Qing Dynasty Chinese Export Mirror Painting

  • This Chinese export reverse mirror painting dates to the Qing Dynasty
  • Becoming popular during the mid-18th century, the technique required the utmost skill and precision
  • Almost always made for export, they were highly sought-after objects of the luxury trade
  • Get complete item description here
Price available upon request Item No. 31-1098

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A mirror takes the place of a canvas in this Chinese export reverse glass painting dating to the Qing Dynasty. Chinese painters and calligraphers began the practice of painting in oil on glass in the mid-18th century, and the technique required the utmost skill and precision. First, the outline of the design was traced into the back of a mirror. The mirror was then scraped away to reveal the clear glass, which could then be painted. Artists painstakingly applied painted layers to the glass in reverse, with the top layer painted first and the background last. Due to the complexity of the process and the high level of artistic skill that it required, highly detailed examples such as this are only rarely found.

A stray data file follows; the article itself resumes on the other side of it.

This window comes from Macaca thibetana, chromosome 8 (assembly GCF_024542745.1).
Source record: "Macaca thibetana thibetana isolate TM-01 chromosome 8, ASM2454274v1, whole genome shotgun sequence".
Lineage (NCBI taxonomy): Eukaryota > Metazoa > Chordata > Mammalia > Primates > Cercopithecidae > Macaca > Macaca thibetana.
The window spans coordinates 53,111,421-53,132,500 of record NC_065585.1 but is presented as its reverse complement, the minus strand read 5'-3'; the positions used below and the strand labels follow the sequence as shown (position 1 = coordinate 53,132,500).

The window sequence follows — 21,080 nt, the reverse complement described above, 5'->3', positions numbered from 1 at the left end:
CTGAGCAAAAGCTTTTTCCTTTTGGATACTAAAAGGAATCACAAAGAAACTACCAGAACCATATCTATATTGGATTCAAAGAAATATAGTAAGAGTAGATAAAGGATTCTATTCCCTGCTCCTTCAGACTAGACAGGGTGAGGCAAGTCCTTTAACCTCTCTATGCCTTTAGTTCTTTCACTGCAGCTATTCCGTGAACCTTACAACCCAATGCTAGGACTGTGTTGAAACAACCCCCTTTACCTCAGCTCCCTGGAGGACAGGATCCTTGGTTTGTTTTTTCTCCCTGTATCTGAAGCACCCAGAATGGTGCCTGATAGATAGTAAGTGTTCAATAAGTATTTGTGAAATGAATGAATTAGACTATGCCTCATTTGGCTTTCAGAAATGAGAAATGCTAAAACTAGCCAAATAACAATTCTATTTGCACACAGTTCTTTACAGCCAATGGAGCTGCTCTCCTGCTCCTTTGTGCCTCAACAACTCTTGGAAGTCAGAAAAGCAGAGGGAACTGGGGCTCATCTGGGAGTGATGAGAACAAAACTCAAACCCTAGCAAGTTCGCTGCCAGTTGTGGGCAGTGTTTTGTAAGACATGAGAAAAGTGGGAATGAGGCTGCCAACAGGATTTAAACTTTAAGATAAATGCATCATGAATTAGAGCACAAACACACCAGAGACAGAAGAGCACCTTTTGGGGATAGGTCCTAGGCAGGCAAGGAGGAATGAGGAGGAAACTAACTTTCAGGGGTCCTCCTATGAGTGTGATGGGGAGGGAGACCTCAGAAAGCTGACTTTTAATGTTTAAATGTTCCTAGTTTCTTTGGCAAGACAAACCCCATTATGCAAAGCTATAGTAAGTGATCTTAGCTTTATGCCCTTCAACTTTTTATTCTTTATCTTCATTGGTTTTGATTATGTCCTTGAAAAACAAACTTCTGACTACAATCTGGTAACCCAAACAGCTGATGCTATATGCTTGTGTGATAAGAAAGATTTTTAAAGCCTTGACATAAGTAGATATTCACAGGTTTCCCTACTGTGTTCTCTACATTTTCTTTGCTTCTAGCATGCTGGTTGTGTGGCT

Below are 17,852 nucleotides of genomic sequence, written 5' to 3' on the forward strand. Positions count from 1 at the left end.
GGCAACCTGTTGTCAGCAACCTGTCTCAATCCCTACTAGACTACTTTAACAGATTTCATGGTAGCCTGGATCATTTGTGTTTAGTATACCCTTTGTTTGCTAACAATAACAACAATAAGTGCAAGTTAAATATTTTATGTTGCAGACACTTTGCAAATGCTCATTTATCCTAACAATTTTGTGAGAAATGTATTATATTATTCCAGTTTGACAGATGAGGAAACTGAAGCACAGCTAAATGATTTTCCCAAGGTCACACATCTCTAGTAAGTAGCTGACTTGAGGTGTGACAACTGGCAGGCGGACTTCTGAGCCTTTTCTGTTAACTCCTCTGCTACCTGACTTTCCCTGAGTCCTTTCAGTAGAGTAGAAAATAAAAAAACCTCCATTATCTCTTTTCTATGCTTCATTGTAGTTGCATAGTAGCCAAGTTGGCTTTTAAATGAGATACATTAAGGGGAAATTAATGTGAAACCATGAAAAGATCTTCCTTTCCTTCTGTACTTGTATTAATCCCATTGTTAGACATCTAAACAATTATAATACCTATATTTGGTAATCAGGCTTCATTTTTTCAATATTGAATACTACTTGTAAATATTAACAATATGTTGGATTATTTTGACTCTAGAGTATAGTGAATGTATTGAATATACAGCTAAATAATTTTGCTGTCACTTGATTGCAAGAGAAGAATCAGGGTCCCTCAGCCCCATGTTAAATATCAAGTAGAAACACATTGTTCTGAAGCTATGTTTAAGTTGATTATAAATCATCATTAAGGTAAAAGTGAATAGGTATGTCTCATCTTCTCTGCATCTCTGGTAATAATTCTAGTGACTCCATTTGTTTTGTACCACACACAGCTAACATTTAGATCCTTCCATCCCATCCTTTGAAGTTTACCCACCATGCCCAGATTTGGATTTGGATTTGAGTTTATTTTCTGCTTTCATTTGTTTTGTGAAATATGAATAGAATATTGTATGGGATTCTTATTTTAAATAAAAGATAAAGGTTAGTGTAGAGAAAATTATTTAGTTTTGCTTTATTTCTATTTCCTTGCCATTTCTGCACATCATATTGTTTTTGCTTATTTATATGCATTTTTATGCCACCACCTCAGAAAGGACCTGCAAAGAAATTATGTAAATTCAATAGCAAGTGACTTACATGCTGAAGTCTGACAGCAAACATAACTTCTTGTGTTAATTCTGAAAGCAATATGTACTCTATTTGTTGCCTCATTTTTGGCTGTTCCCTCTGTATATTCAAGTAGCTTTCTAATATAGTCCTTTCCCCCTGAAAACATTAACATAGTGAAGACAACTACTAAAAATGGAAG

Reverse glass paintings were almost always made for export, as Europeans clamored for all things Chinese during the late 18th and early 19th centuries. The present scene is a typical, though elaborate, example of the subjects that were frequently seen in these works, which often depicted bucolic landscapes populated with Chinese figures enjoying leisurely pursuits. An amazing survival of the luxury trade, this painting is completed by its complementary chinoiserie frame.

31 1/2" high x 21 1/2" wide
Qing Dynasty Chinese Export Mirror Painting
Period: 1700-1815
Origin: China
Type: Paintings
Depth: 1.0 Inches
Width: 21.5 Inches
Height: 31.5 Inches

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